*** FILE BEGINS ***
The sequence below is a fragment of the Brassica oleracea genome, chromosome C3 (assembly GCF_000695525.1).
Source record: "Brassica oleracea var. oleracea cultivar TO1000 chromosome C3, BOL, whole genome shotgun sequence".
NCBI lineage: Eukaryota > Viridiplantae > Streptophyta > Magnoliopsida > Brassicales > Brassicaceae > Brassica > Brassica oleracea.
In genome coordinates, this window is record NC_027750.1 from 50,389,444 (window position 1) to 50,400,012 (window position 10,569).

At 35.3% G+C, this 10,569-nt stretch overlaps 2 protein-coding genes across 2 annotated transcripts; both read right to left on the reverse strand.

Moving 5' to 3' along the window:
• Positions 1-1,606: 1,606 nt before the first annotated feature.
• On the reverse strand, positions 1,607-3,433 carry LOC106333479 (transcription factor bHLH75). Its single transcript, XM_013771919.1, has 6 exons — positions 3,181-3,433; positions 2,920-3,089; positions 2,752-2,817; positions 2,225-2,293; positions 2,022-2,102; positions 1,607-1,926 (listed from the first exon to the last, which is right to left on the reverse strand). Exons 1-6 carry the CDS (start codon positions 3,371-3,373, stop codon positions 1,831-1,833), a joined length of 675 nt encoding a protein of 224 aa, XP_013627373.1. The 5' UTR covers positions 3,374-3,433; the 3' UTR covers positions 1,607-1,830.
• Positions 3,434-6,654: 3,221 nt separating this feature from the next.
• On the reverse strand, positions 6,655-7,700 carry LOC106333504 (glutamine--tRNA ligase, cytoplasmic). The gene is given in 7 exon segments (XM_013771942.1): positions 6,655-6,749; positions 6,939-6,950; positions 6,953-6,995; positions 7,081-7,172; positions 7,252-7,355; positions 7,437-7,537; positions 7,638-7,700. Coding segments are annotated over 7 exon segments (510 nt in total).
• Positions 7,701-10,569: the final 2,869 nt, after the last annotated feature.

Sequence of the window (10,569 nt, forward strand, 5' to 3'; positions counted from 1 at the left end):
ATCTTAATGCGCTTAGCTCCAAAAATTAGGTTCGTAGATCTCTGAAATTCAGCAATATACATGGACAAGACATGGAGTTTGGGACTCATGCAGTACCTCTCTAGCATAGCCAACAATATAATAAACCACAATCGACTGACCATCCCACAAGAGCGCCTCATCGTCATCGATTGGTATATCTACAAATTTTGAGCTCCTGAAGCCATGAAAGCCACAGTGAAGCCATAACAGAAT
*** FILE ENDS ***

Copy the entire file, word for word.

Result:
The sequence below is a fragment of the Brassica oleracea genome, chromosome C3 (assembly GCF_000695525.1).
Source record: "Brassica oleracea var. oleracea cultivar TO1000 chromosome C3, BOL, whole genome shotgun sequence".
NCBI lineage: Eukaryota > Viridiplantae > Streptophyta > Magnoliopsida > Brassicales > Brassicaceae > Brassica > Brassica oleracea.
In genome coordinates, this window is record NC_027750.1 from 50,389,444 (window position 1) to 50,400,012 (window position 10,569).

At 35.3% G+C, this 10,569-nt stretch overlaps 2 protein-coding genes across 2 annotated transcripts; both read right to left on the reverse strand.

Moving 5' to 3' along the window:
• Positions 1-1,606: 1,606 nt before the first annotated feature.
• On the reverse strand, positions 1,607-3,433 carry LOC106333479 (transcription factor bHLH75). Its single transcript, XM_013771919.1, has 6 exons — positions 3,181-3,433; positions 2,920-3,089; positions 2,752-2,817; positions 2,225-2,293; positions 2,022-2,102; positions 1,607-1,926 (listed from the first exon to the last, which is right to left on the reverse strand). Exons 1-6 carry the CDS (start codon positions 3,371-3,373, stop codon positions 1,831-1,833), a joined length of 675 nt encoding a protein of 224 aa, XP_013627373.1. The 5' UTR covers positions 3,374-3,433; the 3' UTR covers positions 1,607-1,830.
• Positions 3,434-6,654: 3,221 nt separating this feature from the next.
• On the reverse strand, positions 6,655-7,700 carry LOC106333504 (glutamine--tRNA ligase, cytoplasmic). The gene is given in 7 exon segments (XM_013771942.1): positions 6,655-6,749; positions 6,939-6,950; positions 6,953-6,995; positions 7,081-7,172; positions 7,252-7,355; positions 7,437-7,537; positions 7,638-7,700. Coding segments are annotated over 7 exon segments (510 nt in total).
• Positions 7,701-10,569: the final 2,869 nt, after the last annotated feature.

Sequence of the window (10,569 nt, forward strand, 5' to 3'; positions counted from 1 at the left end):
ATCTTAATGCGCTTAGCTCCAAAAATTAGGTTCGTAGATCTCTGAAATTCAGCAATATACATGGACAAGACATGGAGTTTGGGACTCATGCAGTACCTCTCTAGCATAGCCAACAATATAATAAACCACAATCGACTGACCATCCCACAAGAGCGCCTCATCGTCATCGATTGGTATATCTACAAATTTTGAGCTCCTGAAGCCATGAAAGCCACAGTGAAGCCATAACAGAAT